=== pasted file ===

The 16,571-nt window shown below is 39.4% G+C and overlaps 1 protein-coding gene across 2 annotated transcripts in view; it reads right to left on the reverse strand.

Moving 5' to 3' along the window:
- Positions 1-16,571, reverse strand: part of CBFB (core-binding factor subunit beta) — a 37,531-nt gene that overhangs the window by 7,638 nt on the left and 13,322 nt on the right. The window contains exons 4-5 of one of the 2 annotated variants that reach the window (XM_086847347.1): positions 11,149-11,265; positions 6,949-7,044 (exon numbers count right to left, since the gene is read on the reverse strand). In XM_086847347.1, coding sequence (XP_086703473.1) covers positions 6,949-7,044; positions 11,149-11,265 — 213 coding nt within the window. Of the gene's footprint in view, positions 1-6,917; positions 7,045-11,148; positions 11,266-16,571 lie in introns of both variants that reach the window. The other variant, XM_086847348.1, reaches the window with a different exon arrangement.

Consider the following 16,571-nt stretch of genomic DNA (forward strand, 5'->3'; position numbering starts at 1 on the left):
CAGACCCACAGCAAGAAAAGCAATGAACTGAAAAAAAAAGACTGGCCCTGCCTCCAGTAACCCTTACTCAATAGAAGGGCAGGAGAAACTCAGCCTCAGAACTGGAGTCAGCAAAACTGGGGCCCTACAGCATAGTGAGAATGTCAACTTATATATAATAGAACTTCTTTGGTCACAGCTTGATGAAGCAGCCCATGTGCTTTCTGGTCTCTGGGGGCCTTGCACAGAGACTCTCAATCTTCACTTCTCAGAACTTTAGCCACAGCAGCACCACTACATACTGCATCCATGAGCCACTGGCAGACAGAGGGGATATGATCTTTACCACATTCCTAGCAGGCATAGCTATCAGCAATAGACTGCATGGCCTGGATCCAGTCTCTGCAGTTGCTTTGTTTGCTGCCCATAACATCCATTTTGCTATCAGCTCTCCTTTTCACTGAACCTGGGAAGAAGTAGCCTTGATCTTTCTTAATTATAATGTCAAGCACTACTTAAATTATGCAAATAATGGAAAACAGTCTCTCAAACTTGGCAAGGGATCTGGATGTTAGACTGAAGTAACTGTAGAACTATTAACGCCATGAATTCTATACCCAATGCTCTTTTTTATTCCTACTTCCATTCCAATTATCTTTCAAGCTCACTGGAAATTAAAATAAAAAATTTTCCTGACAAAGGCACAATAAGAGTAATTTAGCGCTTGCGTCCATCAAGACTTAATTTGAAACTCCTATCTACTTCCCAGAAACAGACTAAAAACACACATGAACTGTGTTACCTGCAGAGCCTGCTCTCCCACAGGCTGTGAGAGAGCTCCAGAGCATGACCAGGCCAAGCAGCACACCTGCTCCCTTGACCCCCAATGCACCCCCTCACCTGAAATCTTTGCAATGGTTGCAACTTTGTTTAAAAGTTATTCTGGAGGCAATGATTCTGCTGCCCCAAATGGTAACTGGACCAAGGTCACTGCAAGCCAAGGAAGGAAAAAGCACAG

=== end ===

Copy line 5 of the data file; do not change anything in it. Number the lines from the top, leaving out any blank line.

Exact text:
CAGACCCACAGCAAGAAAAGCAATGAACTGAAAAAAAAAGACTGGCCCTGCCTCCAGTAACCCTTACTCAATAGAAGGGCAGGAGAAACTCAGCCTCAGAACTGGAGTCAGCAAAACTGGGGCCCTACAGCATAGTGAGAATGTCAACTTATATATAATAGAACTTCTTTGGTCACAGCTTGATGAAGCAGCCCATGTGCTTTCTGGTCTCTGGGGGCCTTGCACAGAGACTCTCAATCTTCACTTCTCAGAACTTTAGCCACAGCAGCACCACTACATACTGCATCCATGAGCCACTGGCAGACAGAGGGGATATGATCTTTACCACATTCCTAGCAGGCATAGCTATCAGCAATAGACTGCATGGCCTGGATCCAGTCTCTGCAGTTGCTTTGTTTGCTGCCCATAACATCCATTTTGCTATCAGCTCTCCTTTTCACTGAACCTGGGAAGAAGTAGCCTTGATCTTTCTTAATTATAATGTCAAGCACTACTTAAATTATGCAAATAATGGAAAACAGTCTCTCAAACTTGGCAAGGGATCTGGATGTTAGACTGAAGTAACTGTAGAACTATTAACGCCATGAATTCTATACCCAATGCTCTTTTTTATTCCTACTTCCATTCCAATTATCTTTCAAGCTCACTGGAAATTAAAATAAAAAATTTTCCTGACAAAGGCACAATAAGAGTAATTTAGCGCTTGCGTCCATCAAGACTTAATTTGAAACTCCTATCTACTTCCCAGAAACAGACTAAAAACACACATGAACTGTGTTACCTGCAGAGCCTGCTCTCCCACAGGCTGTGAGAGAGCTCCAGAGCATGACCAGGCCAAGCAGCACACCTGCTCCCTTGACCCCCAATGCACCCCCTCACCTGAAATCTTTGCAATGGTTGCAACTTTGTTTAAAAGTTATTCTGGAGGCAATGATTCTGCTGCCCCAAATGGTAACTGGACCAAGGTCACTGCAAGCCAAGGAAGGAAAAAGCACAG